Showing and Telling and Reading and Signing

This past Thursday evening, September 12, I met fellow TKZ blogger Joe Moore for the first time at a reading and signing in Baton Rouge. The event was held at the Shaw Center for the Arts, a beautiful facility a block away from the Mississippi River. The event was a gallery exhibit for a new short fiction collection entitled Show & Tell. Photographer William Greiner commissioned short stories from twenty-eight authors, including Joe and myself (and Julie Compton, the rose between the two thorns pictured above) (photograph by Andre Chapoy; all rights reserved) by sending each author a different set of three photographs and asking each of us to write a story based upon one of them.  The photographs and accompanying stories now constitute a traveling exhibit, and also have been published in hardcover. Joe, Julie, Pat Piper, and I read our stories as part of the exhibit’s opening reception and then signed copies of the book afterward. Show & Tell in hardcover book form is available for purchase at: http://www.ulpress.org/catalog.php?item=142
A wonderful time was had by all. I decided after participating that it might be time to review (for those of us fortunate enough to be in the position that Joe M. and I were in the Thursday last) what we as authors need to do to make such an event a success. Let me hasten to tell you that I simply followed Joe M.’s lead: he is as genuinely a courteous a person as you are ever likely to encounter.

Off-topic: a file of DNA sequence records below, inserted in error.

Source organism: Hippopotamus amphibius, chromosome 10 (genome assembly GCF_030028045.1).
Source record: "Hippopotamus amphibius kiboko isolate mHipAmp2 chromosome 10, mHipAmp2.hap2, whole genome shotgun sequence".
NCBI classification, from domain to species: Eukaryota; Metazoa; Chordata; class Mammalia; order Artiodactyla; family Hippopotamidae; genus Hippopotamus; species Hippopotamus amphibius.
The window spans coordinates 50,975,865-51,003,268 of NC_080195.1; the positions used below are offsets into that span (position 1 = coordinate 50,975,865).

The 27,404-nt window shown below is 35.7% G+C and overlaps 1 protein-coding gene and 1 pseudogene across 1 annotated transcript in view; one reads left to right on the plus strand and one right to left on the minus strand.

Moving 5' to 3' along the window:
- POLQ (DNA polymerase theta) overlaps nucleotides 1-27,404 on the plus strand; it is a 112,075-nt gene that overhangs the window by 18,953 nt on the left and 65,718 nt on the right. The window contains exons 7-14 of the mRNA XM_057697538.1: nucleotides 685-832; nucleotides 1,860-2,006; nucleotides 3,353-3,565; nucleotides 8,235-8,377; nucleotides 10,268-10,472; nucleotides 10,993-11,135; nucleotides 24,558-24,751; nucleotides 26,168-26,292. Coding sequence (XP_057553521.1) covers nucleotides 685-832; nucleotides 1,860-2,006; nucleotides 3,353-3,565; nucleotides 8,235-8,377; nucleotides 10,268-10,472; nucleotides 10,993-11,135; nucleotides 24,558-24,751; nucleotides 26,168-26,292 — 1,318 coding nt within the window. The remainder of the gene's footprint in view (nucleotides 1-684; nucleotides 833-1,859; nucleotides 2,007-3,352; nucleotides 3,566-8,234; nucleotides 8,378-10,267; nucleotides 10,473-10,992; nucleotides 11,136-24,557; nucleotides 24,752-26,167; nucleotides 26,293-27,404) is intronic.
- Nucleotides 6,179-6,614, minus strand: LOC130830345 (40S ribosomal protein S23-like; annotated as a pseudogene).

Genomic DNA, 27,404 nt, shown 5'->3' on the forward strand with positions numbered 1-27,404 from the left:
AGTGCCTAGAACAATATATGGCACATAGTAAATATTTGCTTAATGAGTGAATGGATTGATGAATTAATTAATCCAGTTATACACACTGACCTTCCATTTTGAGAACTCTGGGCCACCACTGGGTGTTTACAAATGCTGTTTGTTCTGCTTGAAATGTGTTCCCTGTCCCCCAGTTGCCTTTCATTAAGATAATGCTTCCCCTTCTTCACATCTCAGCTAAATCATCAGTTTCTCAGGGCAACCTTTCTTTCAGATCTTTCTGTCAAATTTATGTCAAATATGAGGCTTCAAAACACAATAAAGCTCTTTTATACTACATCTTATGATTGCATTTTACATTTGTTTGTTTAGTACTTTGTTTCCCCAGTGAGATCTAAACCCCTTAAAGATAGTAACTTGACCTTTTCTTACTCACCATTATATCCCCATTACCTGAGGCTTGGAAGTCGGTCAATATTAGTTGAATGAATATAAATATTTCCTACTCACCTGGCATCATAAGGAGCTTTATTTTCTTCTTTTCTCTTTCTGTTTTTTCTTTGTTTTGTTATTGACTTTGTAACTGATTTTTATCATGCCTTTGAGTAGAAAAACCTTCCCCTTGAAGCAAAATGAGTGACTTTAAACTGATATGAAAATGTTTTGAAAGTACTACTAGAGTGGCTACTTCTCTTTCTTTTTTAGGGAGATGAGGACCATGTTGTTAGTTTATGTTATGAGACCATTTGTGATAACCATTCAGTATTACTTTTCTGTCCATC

1) Show up on time. Woody Allen has famously stated that ninety percent of everything is showing up. How true. If you’re early, you’re on time; if you’re on time, you’re late; and if you’re late, you’re too late. You don’t want to disappoint people who are coming to see you. How fortunate we are, that we can do something that people will actually come to bear witness to. The least we can do is show our appreciation by appearing early.